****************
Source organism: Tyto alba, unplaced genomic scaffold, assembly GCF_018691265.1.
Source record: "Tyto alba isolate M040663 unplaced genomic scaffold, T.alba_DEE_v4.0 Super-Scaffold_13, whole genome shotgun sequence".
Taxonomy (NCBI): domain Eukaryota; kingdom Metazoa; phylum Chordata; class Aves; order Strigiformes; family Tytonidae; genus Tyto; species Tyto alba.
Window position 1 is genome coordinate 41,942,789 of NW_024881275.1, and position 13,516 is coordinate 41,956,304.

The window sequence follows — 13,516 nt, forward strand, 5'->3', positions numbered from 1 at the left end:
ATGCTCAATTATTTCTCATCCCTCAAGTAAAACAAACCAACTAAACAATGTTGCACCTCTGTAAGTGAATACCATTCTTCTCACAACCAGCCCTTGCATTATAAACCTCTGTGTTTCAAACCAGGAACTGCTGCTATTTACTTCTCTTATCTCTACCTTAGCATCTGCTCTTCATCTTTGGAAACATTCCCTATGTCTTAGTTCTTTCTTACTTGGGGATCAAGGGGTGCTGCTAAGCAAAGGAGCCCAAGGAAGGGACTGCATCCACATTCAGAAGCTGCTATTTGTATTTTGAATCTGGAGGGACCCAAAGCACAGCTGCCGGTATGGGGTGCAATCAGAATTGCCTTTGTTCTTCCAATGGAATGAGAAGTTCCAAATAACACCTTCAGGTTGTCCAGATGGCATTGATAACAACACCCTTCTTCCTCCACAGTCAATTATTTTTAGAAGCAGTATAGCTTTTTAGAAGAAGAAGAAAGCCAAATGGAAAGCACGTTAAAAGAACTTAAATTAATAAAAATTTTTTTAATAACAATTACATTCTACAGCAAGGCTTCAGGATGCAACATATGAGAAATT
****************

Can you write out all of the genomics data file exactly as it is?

Source organism: Tyto alba, unplaced genomic scaffold, assembly GCF_018691265.1.
Source record: "Tyto alba isolate M040663 unplaced genomic scaffold, T.alba_DEE_v4.0 Super-Scaffold_13, whole genome shotgun sequence".
Taxonomy (NCBI): domain Eukaryota; kingdom Metazoa; phylum Chordata; class Aves; order Strigiformes; family Tytonidae; genus Tyto; species Tyto alba.
Window position 1 is genome coordinate 41,942,789 of NW_024881275.1, and position 13,516 is coordinate 41,956,304.

The window sequence follows — 13,516 nt, forward strand, 5'->3', positions numbered from 1 at the left end:
ATGCTCAATTATTTCTCATCCCTCAAGTAAAACAAACCAACTAAACAATGTTGCACCTCTGTAAGTGAATACCATTCTTCTCACAACCAGCCCTTGCATTATAAACCTCTGTGTTTCAAACCAGGAACTGCTGCTATTTACTTCTCTTATCTCTACCTTAGCATCTGCTCTTCATCTTTGGAAACATTCCCTATGTCTTAGTTCTTTCTTACTTGGGGATCAAGGGGTGCTGCTAAGCAAAGGAGCCCAAGGAAGGGACTGCATCCACATTCAGAAGCTGCTATTTGTATTTTGAATCTGGAGGGACCCAAAGCACAGCTGCCGGTATGGGGTGCAATCAGAATTGCCTTTGTTCTTCCAATGGAATGAGAAGTTCCAAATAACACCTTCAGGTTGTCCAGATGGCATTGATAACAACACCCTTCTTCCTCCACAGTCAATTATTTTTAGAAGCAGTATAGCTTTTTAGAAGAAGAAGAAAGCCAAATGGAAAGCACGTTAAAAGAACTTAAATTAATAAAAATTTTTTTAATAACAATTACATTCTACAGCAAGGCTTCAGGATGCAACATATGAGAAATT